Calen Addison’s approach to the defensive game is to use his stick to strip the puck from attacking forwards, either using his mobility to keep up with them in one-one-one situations or darting in and out of board battles to create a change in possession.
When this doesn’t work, he’s turned into a spectator on the ice as opponents head unabated on their path to his net. A situation that had been under control quickly becomes a prime chance against, likely leaving many observers questioning whether the 5’10” defenceman is playing the right position.
When it does work, and Addison is now in control of the puck, there are few who can match his abilities in the 2018 draft class.
Birthplace: Brandon, Manitoba
Date of birth: April 11, 2000
Weight: 179 lbs.
Team: Lethbridge Hurricanes (WHL)
Keeping his head up while he has possession, he can scan the ice surface looking for the best way to advance the newly won puck. A crisp, accurate pass can get it to a forward with space to skate, or he can put his quick acceleration to good use and skate the puck out himself. An ability to effortlessly change his speed lets him dictate the pace, keeping defenders guessing about his plan of attack while he and his teammates make their way toward the blue line.
Once in the offensive zone, that head-up style serves his team’s offensive game very well. He distributes the puck to teammates in scoring positions, either by finding someone left open or by zipping a pass through traffic to find a teammate’s stick. He monitors the bodies in front of the net to know when to fire a powerful wrist shot into traffic hoping for a screen or deflection, or to unleash a slapshot that can beat a goaltender on its own.
Unsurprisingly, that offensive game is rather effective on the power play. He led all first-year-draft-eligible WHL defencemen in points on the man advantage. He was just two off the team lead with 35 power-play points, with all 30 of his five-on-four points being assists. He contributed on over half of the 65 power-play goals his team scored.
He put 193 shots on goal in 68 regular-season games. scoring 11 goals, nine of them at five-on-five. Many of them came from seeing the chance to advance up in the offensive zone to present himself as a shooting option, putting his wrist shot to use around the faceoff dot when his teammates were able to find him.
He nearly matched that goal total in the post-season, with seven goals in 16 games, two more than the next-closest blue-liner despite being eliminated in the third round. However, to serve as a reminder of the state of his defensive game, he was also a team-worst -11 in the playoffs (the next-lowest mark was -7), after being a team-worst -18 in the regular season.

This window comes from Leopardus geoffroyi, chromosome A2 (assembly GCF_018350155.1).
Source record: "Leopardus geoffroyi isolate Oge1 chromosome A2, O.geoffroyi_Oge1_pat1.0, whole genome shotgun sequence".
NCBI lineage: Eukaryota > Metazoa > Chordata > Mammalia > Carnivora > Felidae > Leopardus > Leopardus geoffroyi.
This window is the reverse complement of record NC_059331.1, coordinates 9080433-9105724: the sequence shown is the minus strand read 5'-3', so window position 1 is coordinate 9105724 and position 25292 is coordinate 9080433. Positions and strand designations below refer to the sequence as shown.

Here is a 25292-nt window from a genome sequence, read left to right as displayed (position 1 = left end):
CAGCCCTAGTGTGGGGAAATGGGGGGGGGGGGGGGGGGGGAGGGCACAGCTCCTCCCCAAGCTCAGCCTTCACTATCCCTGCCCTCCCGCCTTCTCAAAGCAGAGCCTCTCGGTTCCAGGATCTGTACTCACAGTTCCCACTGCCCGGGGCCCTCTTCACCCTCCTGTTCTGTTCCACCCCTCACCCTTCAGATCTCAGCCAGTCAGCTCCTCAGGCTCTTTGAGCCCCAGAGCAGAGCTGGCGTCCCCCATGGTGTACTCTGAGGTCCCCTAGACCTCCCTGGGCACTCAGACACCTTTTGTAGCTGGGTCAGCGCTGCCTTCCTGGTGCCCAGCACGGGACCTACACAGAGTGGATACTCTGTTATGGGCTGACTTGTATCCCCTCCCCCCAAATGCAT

Rankings (not all rankings are final)
Future Considerations: #50
The Hockey News: #45
NHL Central Scouting: #30 (North American skaters)
Addison is an exceptional offensive talent, but at times he can be too eager to get involved, and it oftens ends up hurting his team. Despite the vision and awareness that serve as some of his top attributes, he does make poor decisions to go all-in on offence when the situation calls for more patience.
He has some tools at his disposal that can help him become less of a liability defensively. In addition to the active stick and fluid mobility that help him engage attacking players, he has the lower-body strength to engage physically both in front of his net and in board battles, but his desire to turn every play into an offensive opportunity prevents him from incorporating those elements into his play with enough regularity.
He is trusted with short-handed time, and is more positionally sound in a situation that dictates it, patrolling his area of the ice effectively. It seems most of his issues on the defensive side of the puck are a matter of maturity rather than an inability to play that style.
The aggressive approach allowed Calen Addison to post some great offensive numbers in his draft season. Ranked anywhere from a late-first- to early-second-round selection, it worked to get the attention of scouts, and will ensure he’s taken by an NHL team in June. If he is to have a career with that team, he will need to develop more balance in his game.
Stats via Prospect-Stats